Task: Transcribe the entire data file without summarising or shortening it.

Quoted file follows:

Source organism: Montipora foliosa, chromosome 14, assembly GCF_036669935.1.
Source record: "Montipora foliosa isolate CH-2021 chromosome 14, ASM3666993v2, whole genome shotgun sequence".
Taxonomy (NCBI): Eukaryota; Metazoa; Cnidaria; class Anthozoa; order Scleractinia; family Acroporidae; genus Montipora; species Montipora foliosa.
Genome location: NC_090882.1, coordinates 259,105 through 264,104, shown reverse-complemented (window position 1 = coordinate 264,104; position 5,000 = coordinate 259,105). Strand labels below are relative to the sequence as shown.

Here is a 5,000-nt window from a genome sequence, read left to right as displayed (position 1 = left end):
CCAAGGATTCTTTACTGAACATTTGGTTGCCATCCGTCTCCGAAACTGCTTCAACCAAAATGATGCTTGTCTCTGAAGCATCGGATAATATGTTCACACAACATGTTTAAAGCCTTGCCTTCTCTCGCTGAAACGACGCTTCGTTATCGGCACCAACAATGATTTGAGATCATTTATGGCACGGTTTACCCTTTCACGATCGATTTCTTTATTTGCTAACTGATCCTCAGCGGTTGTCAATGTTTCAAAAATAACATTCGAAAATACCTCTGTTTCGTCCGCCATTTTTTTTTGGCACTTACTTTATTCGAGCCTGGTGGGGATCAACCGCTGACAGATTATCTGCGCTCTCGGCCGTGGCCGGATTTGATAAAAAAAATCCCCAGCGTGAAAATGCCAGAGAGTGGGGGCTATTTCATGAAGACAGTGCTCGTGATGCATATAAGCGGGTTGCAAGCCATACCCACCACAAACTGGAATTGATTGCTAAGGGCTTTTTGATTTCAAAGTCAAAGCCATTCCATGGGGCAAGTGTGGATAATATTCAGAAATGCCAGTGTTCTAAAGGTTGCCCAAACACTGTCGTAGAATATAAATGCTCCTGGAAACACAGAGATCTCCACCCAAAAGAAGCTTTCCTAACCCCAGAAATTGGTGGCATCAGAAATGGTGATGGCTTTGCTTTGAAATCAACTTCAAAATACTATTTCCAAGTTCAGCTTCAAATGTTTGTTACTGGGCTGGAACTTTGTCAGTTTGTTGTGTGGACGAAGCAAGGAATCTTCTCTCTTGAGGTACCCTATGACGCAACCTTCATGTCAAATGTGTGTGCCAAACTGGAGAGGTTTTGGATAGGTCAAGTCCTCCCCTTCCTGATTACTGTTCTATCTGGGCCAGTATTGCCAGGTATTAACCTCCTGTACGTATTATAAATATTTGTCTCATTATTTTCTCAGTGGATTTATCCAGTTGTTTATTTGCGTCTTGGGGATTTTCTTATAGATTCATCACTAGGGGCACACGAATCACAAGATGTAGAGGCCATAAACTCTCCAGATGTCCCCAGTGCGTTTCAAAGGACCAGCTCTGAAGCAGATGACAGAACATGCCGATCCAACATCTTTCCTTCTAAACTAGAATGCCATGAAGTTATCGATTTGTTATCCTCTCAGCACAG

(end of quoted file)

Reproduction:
Source organism: Montipora foliosa, chromosome 14, assembly GCF_036669935.1.
Source record: "Montipora foliosa isolate CH-2021 chromosome 14, ASM3666993v2, whole genome shotgun sequence".
Taxonomy (NCBI): Eukaryota; Metazoa; Cnidaria; class Anthozoa; order Scleractinia; family Acroporidae; genus Montipora; species Montipora foliosa.
Genome location: NC_090882.1, coordinates 259,105 through 264,104, shown reverse-complemented (window position 1 = coordinate 264,104; position 5,000 = coordinate 259,105). Strand labels below are relative to the sequence as shown.

Here is a 5,000-nt window from a genome sequence, read left to right as displayed (position 1 = left end):
CCAAGGATTCTTTACTGAACATTTGGTTGCCATCCGTCTCCGAAACTGCTTCAACCAAAATGATGCTTGTCTCTGAAGCATCGGATAATATGTTCACACAACATGTTTAAAGCCTTGCCTTCTCTCGCTGAAACGACGCTTCGTTATCGGCACCAACAATGATTTGAGATCATTTATGGCACGGTTTACCCTTTCACGATCGATTTCTTTATTTGCTAACTGATCCTCAGCGGTTGTCAATGTTTCAAAAATAACATTCGAAAATACCTCTGTTTCGTCCGCCATTTTTTTTTGGCACTTACTTTATTCGAGCCTGGTGGGGATCAACCGCTGACAGATTATCTGCGCTCTCGGCCGTGGCCGGATTTGATAAAAAAAATCCCCAGCGTGAAAATGCCAGAGAGTGGGGGCTATTTCATGAAGACAGTGCTCGTGATGCATATAAGCGGGTTGCAAGCCATACCCACCACAAACTGGAATTGATTGCTAAGGGCTTTTTGATTTCAAAGTCAAAGCCATTCCATGGGGCAAGTGTGGATAATATTCAGAAATGCCAGTGTTCTAAAGGTTGCCCAAACACTGTCGTAGAATATAAATGCTCCTGGAAACACAGAGATCTCCACCCAAAAGAAGCTTTCCTAACCCCAGAAATTGGTGGCATCAGAAATGGTGATGGCTTTGCTTTGAAATCAACTTCAAAATACTATTTCCAAGTTCAGCTTCAAATGTTTGTTACTGGGCTGGAACTTTGTCAGTTTGTTGTGTGGACGAAGCAAGGAATCTTCTCTCTTGAGGTACCCTATGACGCAACCTTCATGTCAAATGTGTGTGCCAAACTGGAGAGGTTTTGGATAGGTCAAGTCCTCCCCTTCCTGATTACTGTTCTATCTGGGCCAGTATTGCCAGGTATTAACCTCCTGTACGTATTATAAATATTTGTCTCATTATTTTCTCAGTGGATTTATCCAGTTGTTTATTTGCGTCTTGGGGATTTTCTTATAGATTCATCACTAGGGGCACACGAATCACAAGATGTAGAGGCCATAAACTCTCCAGATGTCCCCAGTGCGTTTCAAAGGACCAGCTCTGAAGCAGATGACAGAACATGCCGATCCAACATCTTTCCTTCTAAACTAGAATGCCATGAAGTTATCGATTTGTTATCCTCTCAGCACAG